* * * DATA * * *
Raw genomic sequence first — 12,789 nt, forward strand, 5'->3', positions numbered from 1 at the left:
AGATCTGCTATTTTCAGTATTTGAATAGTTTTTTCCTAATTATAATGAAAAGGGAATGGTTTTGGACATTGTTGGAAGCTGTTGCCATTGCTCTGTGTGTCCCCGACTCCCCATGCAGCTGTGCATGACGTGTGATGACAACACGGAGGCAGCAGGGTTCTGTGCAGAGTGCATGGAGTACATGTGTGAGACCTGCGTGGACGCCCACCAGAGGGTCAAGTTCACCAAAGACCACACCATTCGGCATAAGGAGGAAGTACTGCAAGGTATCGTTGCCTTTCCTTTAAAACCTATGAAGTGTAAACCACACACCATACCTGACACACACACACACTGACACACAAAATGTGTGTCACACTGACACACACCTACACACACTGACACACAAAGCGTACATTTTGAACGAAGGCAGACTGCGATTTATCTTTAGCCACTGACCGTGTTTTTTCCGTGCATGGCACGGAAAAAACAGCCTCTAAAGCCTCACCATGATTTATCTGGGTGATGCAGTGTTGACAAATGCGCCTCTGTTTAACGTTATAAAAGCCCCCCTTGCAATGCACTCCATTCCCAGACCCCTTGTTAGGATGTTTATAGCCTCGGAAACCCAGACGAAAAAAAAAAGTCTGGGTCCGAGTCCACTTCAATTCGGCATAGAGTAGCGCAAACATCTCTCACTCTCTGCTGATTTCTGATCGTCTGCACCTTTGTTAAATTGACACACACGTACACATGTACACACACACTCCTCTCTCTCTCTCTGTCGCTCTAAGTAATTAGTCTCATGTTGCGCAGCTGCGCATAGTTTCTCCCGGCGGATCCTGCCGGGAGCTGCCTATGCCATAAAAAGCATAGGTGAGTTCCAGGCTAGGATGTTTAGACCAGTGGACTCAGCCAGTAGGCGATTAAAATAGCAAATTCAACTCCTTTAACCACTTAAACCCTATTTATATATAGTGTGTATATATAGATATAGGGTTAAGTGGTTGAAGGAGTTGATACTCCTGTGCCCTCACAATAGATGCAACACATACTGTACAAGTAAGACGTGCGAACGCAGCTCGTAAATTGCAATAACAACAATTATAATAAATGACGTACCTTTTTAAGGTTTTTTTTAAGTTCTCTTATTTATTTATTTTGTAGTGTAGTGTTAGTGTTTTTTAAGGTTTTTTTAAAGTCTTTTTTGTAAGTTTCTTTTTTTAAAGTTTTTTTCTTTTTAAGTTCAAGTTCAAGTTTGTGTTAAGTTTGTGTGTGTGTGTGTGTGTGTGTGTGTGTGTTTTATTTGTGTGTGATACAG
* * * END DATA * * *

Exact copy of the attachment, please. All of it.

Raw genomic sequence first — 12,789 nt, forward strand, 5'->3', positions numbered from 1 at the left:
AGATCTGCTATTTTCAGTATTTGAATAGTTTTTTCCTAATTATAATGAAAAGGGAATGGTTTTGGACATTGTTGGAAGCTGTTGCCATTGCTCTGTGTGTCCCCGACTCCCCATGCAGCTGTGCATGACGTGTGATGACAACACGGAGGCAGCAGGGTTCTGTGCAGAGTGCATGGAGTACATGTGTGAGACCTGCGTGGACGCCCACCAGAGGGTCAAGTTCACCAAAGACCACACCATTCGGCATAAGGAGGAAGTACTGCAAGGTATCGTTGCCTTTCCTTTAAAACCTATGAAGTGTAAACCACACACCATACCTGACACACACACACACTGACACACAAAATGTGTGTCACACTGACACACACCTACACACACTGACACACAAAGCGTACATTTTGAACGAAGGCAGACTGCGATTTATCTTTAGCCACTGACCGTGTTTTTTCCGTGCATGGCACGGAAAAAACAGCCTCTAAAGCCTCACCATGATTTATCTGGGTGATGCAGTGTTGACAAATGCGCCTCTGTTTAACGTTATAAAAGCCCCCCTTGCAATGCACTCCATTCCCAGACCCCTTGTTAGGATGTTTATAGCCTCGGAAACCCAGACGAAAAAAAAAAGTCTGGGTCCGAGTCCACTTCAATTCGGCATAGAGTAGCGCAAACATCTCTCACTCTCTGCTGATTTCTGATCGTCTGCACCTTTGTTAAATTGACACACACGTACACATGTACACACACACTCCTCTCTCTCTCTCTGTCGCTCTAAGTAATTAGTCTCATGTTGCGCAGCTGCGCATAGTTTCTCCCGGCGGATCCTGCCGGGAGCTGCCTATGCCATAAAAAGCATAGGTGAGTTCCAGGCTAGGATGTTTAGACCAGTGGACTCAGCCAGTAGGCGATTAAAATAGCAAATTCAACTCCTTTAACCACTTAAACCCTATTTATATATAGTGTGTATATATAGATATAGGGTTAAGTGGTTGAAGGAGTTGATACTCCTGTGCCCTCACAATAGATGCAACACATACTGTACAAGTAAGACGTGCGAACGCAGCTCGTAAATTGCAATAACAACAATTATAATAAATGACGTACCTTTTTAAGGTTTTTTTTAAGTTCTCTTATTTATTTATTTTGTAGTGTAGTGTTAGTGTTTTTTAAGGTTTTTTTAAAGTCTTTTTTGTAAGTTTCTTTTTTTAAAGTTTTTTTCTTTTTAAGTTCAAGTTCAAGTTTGTGTTAAGTTTGTGTGTGTGTGTGTGTGTGTGTGTGTGTGTTTTATTTGTGTGTGATACAG